Having worked as a toolmaker for a lot of years, most toolmakers work from concepts. I have built injection molds from a part print and nothing else. I have built gaging with the instruction "we want to check this dimension right here". The list would go on and on. A "good" journeyman toolmaker or moldmaker will have 2 or 3 apprentices working under him.

    Good toolmakers are hard to find these days. When I went to trade school, there were 18 guys when we started and I graduated with 5 others. The same school now has trouble attracting students. It is not a "cool" job.

    I got out of the shops to further my education. As my friends tell the story "he got a lobotomy and then his degrees". I still have a building full of machines and tools and I run the toolroom here at work during vacations. But in spite of what Forrest says, its the Manufacturing Engineers that get the girls.

    JR

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    Thanks JR. I was hoping to attract some opposition.

    As a machinist in good standing, I will grant you license to wear the coveted blue apron. Gimme your address and I send you a permission slip.

    ME's attract women? How could that be with their time and motion study lovemaking - click the stopwatch: "Excellent dear. Eleven seconds. Now we won't miss Jay Leno's monologue - or would you rather watch the video I got from Milacron again?" And they drive old Volvos! All those pencils and pens and clipboards! Sheesh.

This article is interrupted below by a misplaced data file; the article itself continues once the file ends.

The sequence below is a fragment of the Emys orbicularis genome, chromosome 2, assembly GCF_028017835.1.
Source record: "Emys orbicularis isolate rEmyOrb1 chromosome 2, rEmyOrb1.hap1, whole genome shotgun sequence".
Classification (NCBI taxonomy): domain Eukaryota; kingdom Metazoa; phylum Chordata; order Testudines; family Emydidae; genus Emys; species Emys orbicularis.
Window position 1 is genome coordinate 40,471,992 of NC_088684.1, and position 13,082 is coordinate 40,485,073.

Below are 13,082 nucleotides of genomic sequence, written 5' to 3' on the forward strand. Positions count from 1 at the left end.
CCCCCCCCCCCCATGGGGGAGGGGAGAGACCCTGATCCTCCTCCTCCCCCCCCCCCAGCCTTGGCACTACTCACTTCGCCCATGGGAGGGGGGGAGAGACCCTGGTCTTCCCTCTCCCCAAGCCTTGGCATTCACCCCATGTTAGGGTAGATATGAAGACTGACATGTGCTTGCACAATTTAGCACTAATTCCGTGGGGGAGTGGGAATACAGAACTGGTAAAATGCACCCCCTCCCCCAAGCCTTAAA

Well, maybe a toolmaker would see that as high romance.

    Machinists, however are good at running slow motion through a vast field of wild flowers to the arms of their loved one(s) - in fact that's where the film industry picked up the image.

    The romance novelists and Heffner are always calling me for new ideas to spice up their stories. It would give us machinists a break if the toolmakers would take up the slack in the creative romance department but that's a hope in vain.

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    Uh -

    Hmmm, seems someone 'round here has discovered the 'li'l blue pill'.... Now I'm wondering how much Pfizer pays the toolmakers who make the molds for Viagra?

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    Shees guys, all these words to explain the difference between a machinist and a toolmaker.

    When I started Trade school, way back in 1942, I overheard the machine shop instructors discussing "toolmakers and machinists",so at the end of the day I buttonholed one of the instructors and asked,"Mister Blackburn,just what is the difference between a toolmaker and a machinist"? Without skipping a beat or batting an eye he said to me,"Oh about ten cents an hour".With that he buttoned his coat and walked out the shop door,leaving me to digest what I'd just heard.

    In later conversations with these same instructors they made it clear that what you were and could do was a lot more important than what you were called in the machine trade.

    And for all you cynics, yes this really occurred!